Several interested stakeholders subsequently identified the Mission Project as an at-risk area requiring restoration within the OWNF. In particular, a diverse group of local stakeholders called the North Central Washington Forest Health Collaborative ("Forest Collaborative") partnered with the Forest Service during its early evaluation and project development phase. See AR 12325. The Forest Collaborative developed two documents in the National Environmental Policy Act ("NEPA") pre-scoping phase, which the Forest Service used to develop the proposed action: (1) the Mission Landscape Prescription and Treatment Recommendations and (2) the Mission Aquatics Assessment Report. U.S. Forest Service, Mission Restoration Project Pre-Scoping , (Apr. 18, 2016), The first report provided direction and targets for addressing deteriorating conditions and restoring more resilient landscapes in the Libby and Buttermilk watersheds; the second report provided a compilation of existing aquatics data and information for those watersheds. See id.

NEPA requires federal agencies to incorporate environmental considerations into their planning and decision-making through a systematic interdisciplinary approach. 42 U.S.C. § 4332. All federal agencies must prepare detailed statements assessing environmental impacts and alternatives to major federal actions significantly affecting the environment. Id. The President's Council on Environmental Quality ("CEQ"), which oversees NEPA, calls these statements Environmental Impact Statements ("EIS") and Environmental Assessments ("EA"). E.g. , 40 C.F.R. § 1501.3. CEQ has promulgated many regulations implementing NEPA's procedural provisions. See generally 40 C.F.R. §§ 1500–1508 (2018).1

In the spring of 2016, the Forest Service progressed to NEPA's scoping phase, proposing aquatic, soil, and vegetation restoration activities in the Mission Project area. AR 08560–08567. The Forest Service issued the Mission Project scoping letter, inviting interested citizens and stakeholders to participate by providing comments. Id. It also conducted government-to-government consultations with the Confederated Tribes of the Colville Reservation and the Confederated Tribes and Bands of the Yakama Nation ("Yakama Nation"). AR 16794. All said, it received and responded to over 900 scoping comments while developing its preliminary EA. AR 15785–16674; AR 16675–77.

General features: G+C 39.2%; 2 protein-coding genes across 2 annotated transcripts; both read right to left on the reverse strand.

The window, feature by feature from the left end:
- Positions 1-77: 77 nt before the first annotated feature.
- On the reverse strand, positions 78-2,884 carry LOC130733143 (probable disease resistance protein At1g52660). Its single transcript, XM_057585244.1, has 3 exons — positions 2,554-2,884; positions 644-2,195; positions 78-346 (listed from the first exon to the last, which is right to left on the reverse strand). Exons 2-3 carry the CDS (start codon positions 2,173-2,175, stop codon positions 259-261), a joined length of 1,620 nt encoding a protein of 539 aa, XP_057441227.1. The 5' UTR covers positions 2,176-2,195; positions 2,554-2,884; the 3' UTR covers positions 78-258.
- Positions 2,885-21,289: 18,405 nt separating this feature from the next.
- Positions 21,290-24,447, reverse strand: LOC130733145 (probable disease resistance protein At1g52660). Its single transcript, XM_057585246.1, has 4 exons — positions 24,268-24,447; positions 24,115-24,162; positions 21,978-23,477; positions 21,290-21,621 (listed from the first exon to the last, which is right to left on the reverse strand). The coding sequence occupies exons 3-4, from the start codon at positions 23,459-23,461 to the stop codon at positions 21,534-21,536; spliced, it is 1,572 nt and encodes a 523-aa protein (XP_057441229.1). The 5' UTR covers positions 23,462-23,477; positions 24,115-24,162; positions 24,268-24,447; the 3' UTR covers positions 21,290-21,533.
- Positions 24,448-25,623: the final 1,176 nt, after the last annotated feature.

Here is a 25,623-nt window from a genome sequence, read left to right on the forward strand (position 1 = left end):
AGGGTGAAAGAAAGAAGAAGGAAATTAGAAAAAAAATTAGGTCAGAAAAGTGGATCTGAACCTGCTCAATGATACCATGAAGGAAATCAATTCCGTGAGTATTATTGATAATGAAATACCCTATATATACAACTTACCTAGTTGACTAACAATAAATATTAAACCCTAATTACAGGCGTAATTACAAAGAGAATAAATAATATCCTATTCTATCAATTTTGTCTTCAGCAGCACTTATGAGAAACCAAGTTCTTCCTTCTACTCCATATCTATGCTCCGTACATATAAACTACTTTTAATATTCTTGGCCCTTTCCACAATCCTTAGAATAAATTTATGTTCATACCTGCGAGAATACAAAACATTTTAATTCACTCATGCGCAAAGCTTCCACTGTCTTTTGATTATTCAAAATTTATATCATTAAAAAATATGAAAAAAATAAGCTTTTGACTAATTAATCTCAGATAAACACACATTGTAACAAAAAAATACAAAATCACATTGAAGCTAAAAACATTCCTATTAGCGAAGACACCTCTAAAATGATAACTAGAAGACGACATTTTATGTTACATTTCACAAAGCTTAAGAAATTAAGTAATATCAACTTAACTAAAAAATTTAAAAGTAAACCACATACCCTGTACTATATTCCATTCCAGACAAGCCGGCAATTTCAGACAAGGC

The Forest Service made its preliminary EA for the Mission Project available for review in January 2017. AR 12447–869. That document proposed an amendment to the Forest Plan yet failed to assess how the amendment related to NFS land management planning regulations. AR 14745 (citing 36 C.F.R. 219.8 – 219.11 ). The Forest Service thus found the preliminary EA inadequate because the analyses for the Forest Plan amendments disregarded specific land management planning regulations. Id. It published a revised preliminary EA in June 2017, which provided the required regulatory analysis, but made no other substantive changes to the Mission Project. Id. ; see also AR 13369–814.

The revised preliminary EA addressed the purpose and need for the Mission Project, alternatives considered but eliminated from detailed study, alternatives developed and a comparison of those alternatives, Forest Plan amendments, design criteria, mitigation measures, and monitoring. AR 13369–814. It also detailed existing Project area conditions and any environmental consequences to water resources, soils, vegetation, fire and fuels, wildlife, transportation, botany, range, invasive species, recreation and scenic resources, air quality, economics, and other required disclosures. Id. The revised preliminary EA further listed agencies and persons consulted, including tribes, local governments, and individuals. Id. The Forest Service invited public comment and objections on the revised preliminary EA before issuing its final EA. Id.

Apart from its obligations under NFMA and NEPA, the Endangered Species Act ("ESA") requires the Forest Service (and other federal action agencies) to ensure that the actions it authorizes, funds, or carries out do not jeopardize the existence of any species listed under the ESA or destroy or adversely modify designated critical habitat of any listed species. See 16 U.S.C. § 1536(a)(2). To that end, Section 7 of the ESA obliged the Forest Service to consult with the National Oceanic and Atmosphere Administration's ("NOAA") National Marine Fisheries Service ("Fisheries") for marine species and FWS for terrestrial and freshwater species. See id. ; see also § 1536(c)(1) (An action agency must inquire whether any threatened or endangered species "may be present" in the area of the proposed action). The Forest...